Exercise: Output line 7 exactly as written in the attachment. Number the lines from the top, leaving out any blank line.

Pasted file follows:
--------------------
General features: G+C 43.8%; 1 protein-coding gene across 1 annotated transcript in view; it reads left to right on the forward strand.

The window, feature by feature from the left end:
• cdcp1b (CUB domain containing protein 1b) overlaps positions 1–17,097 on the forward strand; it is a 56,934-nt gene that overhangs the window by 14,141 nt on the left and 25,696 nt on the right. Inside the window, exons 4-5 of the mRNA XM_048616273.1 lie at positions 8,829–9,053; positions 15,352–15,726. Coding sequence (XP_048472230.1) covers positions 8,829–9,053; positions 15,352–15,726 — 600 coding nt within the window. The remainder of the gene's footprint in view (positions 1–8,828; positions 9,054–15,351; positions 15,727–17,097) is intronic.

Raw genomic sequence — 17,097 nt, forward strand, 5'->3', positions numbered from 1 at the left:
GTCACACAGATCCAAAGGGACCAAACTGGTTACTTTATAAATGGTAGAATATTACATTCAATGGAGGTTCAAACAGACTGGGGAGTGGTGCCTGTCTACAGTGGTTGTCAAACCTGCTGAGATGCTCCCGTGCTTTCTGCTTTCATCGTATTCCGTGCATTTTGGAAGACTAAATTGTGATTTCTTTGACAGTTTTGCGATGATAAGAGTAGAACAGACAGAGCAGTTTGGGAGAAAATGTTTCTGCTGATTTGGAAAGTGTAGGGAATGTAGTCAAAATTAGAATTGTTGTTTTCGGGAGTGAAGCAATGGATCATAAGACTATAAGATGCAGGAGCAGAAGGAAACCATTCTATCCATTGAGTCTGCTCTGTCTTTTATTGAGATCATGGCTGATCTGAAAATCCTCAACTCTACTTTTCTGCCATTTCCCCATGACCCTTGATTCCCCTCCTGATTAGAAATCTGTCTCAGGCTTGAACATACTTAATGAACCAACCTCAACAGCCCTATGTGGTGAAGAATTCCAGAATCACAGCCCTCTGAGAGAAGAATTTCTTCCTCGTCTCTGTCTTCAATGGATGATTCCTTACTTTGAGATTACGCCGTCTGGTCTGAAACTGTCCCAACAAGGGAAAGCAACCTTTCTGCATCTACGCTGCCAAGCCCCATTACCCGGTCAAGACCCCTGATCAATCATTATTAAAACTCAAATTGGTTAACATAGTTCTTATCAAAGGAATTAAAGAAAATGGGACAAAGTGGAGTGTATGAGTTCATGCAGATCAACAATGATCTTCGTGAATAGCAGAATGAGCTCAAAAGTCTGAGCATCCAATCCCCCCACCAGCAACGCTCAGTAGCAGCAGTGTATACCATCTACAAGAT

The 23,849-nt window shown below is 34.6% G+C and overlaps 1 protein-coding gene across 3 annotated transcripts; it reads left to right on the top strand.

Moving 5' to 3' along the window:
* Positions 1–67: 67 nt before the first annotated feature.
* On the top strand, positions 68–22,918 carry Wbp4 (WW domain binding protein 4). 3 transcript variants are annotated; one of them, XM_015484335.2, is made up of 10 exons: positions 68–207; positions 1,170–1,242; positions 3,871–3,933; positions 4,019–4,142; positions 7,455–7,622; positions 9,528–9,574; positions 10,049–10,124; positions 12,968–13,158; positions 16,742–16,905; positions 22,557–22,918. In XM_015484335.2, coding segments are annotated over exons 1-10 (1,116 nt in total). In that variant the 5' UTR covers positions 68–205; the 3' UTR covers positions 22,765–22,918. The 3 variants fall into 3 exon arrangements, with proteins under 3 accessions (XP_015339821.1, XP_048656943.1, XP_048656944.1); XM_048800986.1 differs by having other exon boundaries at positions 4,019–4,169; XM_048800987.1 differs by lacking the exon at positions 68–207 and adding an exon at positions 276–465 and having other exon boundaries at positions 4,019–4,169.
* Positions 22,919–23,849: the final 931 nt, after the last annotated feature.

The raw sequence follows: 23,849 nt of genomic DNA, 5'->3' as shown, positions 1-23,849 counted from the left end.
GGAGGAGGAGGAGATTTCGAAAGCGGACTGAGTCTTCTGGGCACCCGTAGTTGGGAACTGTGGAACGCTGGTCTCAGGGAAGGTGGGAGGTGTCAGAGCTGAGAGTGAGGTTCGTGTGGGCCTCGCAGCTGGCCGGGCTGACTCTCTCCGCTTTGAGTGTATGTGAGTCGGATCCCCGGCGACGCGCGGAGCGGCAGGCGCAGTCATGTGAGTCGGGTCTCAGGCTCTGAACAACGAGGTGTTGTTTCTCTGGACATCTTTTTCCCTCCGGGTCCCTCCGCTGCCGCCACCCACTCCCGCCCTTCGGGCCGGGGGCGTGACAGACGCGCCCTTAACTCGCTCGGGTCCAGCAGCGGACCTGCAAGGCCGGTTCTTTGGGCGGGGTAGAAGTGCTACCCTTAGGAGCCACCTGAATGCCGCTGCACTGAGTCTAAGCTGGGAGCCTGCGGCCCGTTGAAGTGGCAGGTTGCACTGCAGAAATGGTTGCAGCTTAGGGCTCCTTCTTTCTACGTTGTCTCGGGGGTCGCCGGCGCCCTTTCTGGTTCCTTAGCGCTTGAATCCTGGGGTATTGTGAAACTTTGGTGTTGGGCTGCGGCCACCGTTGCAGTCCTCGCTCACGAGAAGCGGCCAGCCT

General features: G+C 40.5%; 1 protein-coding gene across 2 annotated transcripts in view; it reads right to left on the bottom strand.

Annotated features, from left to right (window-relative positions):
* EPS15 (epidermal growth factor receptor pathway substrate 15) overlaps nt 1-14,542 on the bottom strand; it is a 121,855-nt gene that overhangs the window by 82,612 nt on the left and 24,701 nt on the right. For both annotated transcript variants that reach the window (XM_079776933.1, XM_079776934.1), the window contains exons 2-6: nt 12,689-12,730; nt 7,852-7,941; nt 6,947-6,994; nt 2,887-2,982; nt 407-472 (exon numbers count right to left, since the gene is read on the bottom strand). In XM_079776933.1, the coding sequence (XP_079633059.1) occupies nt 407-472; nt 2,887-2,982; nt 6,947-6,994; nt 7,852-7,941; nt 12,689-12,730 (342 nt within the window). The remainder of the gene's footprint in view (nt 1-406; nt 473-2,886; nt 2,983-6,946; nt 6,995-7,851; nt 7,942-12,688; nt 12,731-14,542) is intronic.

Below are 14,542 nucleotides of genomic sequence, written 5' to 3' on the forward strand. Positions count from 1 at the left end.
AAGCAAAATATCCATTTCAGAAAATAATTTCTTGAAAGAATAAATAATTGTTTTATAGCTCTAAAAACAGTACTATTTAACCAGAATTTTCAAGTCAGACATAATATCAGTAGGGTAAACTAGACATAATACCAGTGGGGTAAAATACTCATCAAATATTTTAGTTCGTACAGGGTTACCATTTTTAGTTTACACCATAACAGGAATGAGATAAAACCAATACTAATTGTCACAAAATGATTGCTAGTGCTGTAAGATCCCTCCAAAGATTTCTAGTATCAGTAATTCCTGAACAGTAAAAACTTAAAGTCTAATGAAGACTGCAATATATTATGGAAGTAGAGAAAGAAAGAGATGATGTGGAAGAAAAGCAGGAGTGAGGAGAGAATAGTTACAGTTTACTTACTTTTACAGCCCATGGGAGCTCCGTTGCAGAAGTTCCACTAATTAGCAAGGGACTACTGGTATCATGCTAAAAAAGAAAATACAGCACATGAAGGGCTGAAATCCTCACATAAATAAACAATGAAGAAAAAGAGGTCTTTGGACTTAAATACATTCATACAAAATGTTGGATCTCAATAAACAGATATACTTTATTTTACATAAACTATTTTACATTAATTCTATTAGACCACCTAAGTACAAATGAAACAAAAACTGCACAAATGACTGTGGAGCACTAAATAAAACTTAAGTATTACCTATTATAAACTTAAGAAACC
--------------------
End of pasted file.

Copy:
Moving 5' to 3' along the window: